All over the news spectrum, weirdness prevails. Comets shaped like dollar signs are seen in the night sky. Elvis is spotted in a mall in Kansas City. An egg is laid, etched with the Federal Reserve’s formula for the neutral rate…Surely, the second coming is at hand.

Boeing grounded its best-selling plane after alleged design flaws killed some 350 people. Boeing has net equity of minus $5 billion (its liabilities exceed its assets).

But here’s the queer thing: The stock of this 100-year-old behemoth still sells like a sleek tech start-up — at over 40 times earnings. Go figure.

Figuring is, of course, what we’re up to here at the Diary. And what we figure is that the whole system has gotten a little screwy…and we think we know why.

It might have something to do with Boeing’s failure to make a safe airplane…and with America’s loss of industrial capacity. And we also think it will result in a disaster — worldwide depression and hyperinflation — in which the planet’s leading currencies are all discredited, debased, and devalued.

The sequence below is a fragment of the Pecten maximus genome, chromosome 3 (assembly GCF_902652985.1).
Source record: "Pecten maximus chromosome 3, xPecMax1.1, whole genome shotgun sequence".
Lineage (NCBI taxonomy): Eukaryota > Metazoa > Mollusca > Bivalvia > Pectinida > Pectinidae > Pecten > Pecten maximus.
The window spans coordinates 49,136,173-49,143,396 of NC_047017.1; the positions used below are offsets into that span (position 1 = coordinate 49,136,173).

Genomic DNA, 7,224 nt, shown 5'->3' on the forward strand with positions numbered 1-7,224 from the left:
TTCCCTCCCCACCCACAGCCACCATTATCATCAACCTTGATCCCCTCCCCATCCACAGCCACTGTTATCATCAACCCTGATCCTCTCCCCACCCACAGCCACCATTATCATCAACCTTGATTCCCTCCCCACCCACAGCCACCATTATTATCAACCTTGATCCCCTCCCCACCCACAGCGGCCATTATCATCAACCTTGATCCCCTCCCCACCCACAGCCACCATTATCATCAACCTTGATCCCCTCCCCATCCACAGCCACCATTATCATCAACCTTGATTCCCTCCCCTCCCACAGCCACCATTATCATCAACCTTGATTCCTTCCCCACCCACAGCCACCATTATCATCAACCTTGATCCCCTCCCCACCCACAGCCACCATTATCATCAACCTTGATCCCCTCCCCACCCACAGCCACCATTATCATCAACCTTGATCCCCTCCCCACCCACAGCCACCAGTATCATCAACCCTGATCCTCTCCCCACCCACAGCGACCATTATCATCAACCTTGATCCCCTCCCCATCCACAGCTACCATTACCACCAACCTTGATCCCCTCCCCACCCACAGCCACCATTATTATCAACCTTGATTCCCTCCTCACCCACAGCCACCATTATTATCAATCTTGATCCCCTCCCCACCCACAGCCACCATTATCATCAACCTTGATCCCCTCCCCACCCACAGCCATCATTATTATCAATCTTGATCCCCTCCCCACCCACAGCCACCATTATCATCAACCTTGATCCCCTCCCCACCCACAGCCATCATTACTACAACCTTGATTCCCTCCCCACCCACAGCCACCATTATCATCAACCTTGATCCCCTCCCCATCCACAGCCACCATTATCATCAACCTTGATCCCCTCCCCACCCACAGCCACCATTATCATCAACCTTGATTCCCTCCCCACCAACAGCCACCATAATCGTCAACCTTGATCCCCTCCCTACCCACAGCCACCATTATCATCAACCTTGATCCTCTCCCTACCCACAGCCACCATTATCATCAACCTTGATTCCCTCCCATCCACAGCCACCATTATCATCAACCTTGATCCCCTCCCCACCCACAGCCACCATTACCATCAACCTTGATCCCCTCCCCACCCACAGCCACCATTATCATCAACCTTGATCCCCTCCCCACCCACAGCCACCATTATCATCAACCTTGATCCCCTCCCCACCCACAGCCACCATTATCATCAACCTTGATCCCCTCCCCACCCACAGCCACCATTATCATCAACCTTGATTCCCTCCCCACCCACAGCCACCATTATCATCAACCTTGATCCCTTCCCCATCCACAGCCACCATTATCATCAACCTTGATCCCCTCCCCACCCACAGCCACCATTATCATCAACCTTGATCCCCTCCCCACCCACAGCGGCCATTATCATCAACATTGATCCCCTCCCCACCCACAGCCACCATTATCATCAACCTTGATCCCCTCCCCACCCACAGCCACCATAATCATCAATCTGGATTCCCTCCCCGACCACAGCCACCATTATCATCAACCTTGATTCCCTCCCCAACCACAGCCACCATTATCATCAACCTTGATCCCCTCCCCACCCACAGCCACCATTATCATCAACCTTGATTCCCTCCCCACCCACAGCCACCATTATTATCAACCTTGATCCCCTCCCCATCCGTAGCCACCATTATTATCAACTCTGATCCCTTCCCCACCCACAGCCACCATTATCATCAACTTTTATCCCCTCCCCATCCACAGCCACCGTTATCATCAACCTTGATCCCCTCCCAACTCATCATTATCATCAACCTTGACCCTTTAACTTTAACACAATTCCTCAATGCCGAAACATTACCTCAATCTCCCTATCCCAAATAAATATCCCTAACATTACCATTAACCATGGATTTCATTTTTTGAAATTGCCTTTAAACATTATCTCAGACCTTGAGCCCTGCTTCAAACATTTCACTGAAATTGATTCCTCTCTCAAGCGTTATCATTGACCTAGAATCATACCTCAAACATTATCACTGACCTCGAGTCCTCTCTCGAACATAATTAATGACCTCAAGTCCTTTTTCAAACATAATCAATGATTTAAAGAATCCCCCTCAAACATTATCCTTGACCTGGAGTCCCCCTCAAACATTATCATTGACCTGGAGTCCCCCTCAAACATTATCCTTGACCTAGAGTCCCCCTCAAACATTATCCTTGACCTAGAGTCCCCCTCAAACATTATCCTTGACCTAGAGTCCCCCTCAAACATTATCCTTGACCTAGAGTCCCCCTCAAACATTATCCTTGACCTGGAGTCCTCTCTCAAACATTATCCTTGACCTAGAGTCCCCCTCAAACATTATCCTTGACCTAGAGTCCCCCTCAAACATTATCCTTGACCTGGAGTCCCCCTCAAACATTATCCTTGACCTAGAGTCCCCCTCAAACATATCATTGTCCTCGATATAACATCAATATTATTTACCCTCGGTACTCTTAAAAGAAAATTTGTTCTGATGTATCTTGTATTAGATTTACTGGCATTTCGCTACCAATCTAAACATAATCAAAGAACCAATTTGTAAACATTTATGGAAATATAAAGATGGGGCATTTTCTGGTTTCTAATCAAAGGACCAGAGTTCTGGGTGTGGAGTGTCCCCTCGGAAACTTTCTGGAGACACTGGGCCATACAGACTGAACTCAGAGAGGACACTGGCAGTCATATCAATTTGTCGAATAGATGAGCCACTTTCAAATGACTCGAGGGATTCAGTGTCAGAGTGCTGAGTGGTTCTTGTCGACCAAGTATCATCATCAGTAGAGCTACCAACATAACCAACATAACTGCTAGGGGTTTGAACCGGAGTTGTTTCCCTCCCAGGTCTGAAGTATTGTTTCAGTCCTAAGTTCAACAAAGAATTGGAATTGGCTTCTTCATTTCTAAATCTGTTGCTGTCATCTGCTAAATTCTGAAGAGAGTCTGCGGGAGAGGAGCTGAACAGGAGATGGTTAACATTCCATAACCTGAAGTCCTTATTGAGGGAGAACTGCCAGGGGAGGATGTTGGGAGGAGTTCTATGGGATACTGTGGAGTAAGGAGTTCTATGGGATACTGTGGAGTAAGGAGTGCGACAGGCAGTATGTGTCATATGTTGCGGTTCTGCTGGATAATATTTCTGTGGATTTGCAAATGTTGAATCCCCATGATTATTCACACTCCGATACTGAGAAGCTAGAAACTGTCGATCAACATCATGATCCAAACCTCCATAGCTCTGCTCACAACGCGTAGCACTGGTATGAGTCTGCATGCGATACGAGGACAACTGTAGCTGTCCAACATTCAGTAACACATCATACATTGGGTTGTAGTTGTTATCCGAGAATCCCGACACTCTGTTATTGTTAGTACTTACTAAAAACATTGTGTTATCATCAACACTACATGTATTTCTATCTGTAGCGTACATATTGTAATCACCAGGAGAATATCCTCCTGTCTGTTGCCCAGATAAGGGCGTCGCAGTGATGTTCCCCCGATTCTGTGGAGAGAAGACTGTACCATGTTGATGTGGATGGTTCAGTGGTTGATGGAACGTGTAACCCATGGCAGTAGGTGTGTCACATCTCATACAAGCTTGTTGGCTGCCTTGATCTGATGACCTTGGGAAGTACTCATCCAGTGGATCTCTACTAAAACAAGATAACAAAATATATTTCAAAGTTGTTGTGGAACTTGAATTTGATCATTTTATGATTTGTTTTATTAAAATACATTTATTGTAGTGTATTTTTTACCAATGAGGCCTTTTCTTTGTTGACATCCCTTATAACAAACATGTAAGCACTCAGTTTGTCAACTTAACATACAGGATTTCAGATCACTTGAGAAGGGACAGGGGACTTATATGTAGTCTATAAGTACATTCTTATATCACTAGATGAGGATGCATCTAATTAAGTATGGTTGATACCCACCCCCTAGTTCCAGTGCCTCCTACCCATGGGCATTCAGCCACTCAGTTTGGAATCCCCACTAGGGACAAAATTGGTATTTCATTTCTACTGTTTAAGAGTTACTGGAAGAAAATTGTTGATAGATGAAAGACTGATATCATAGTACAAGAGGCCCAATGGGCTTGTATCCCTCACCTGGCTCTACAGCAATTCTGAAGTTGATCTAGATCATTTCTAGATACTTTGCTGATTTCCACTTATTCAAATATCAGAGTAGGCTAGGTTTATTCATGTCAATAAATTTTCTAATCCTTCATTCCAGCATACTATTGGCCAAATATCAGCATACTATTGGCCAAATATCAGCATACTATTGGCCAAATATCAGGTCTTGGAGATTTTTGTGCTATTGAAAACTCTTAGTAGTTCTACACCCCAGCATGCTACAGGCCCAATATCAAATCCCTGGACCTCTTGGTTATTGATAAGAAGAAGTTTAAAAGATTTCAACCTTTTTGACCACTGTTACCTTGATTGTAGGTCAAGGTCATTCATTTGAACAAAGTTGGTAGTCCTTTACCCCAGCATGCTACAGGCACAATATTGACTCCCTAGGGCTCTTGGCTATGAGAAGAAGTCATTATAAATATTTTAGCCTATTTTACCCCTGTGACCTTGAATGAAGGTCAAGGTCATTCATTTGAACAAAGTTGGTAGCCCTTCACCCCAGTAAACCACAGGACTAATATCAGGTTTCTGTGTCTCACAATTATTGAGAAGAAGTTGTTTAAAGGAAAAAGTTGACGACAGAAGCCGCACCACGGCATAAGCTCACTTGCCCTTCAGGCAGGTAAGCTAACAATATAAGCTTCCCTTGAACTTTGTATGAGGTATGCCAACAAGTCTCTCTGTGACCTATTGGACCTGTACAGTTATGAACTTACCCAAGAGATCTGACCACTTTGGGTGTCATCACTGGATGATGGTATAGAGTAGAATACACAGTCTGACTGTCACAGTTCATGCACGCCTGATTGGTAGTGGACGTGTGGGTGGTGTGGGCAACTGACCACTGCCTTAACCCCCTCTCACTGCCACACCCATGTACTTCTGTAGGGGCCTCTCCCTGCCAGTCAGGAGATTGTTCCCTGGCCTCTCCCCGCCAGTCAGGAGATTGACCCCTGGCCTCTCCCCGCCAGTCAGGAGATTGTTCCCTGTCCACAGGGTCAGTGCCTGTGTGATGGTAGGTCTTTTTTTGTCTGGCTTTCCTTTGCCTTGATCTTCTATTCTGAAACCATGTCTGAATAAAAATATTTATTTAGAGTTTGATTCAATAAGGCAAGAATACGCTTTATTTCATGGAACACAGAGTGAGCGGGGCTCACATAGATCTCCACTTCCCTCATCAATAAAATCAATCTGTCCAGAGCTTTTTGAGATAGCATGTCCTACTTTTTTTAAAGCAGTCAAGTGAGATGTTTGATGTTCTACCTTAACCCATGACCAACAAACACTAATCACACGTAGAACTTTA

But let’s take one thing at a time. So, let’s return to the news.

Axios chief financial correspondent Felix Salmon probably spoke for majority opinion when he said this of the debt deal:

There is no evidence from 240 years of American history that the level of national debt has ever really mattered.

The US prints its own currency, and can borrow as much as it likes[…] deficit hawks have preached doom for decades. They have never been proven correct.

This is such a liberating insight — that the feds can run up as much debt as they like — it is amazing the geniuses who guide US fiscal policy didn’t think of this sooner. But if they had…by now, they’d be coming to an entirely different conclusion.

Ah, Dear Reader, you are so quick…you’re jumping ahead of us to a deeper insight, aren’t you: that what you see depends on what you have seen. ‘Path dependence,’ they call it.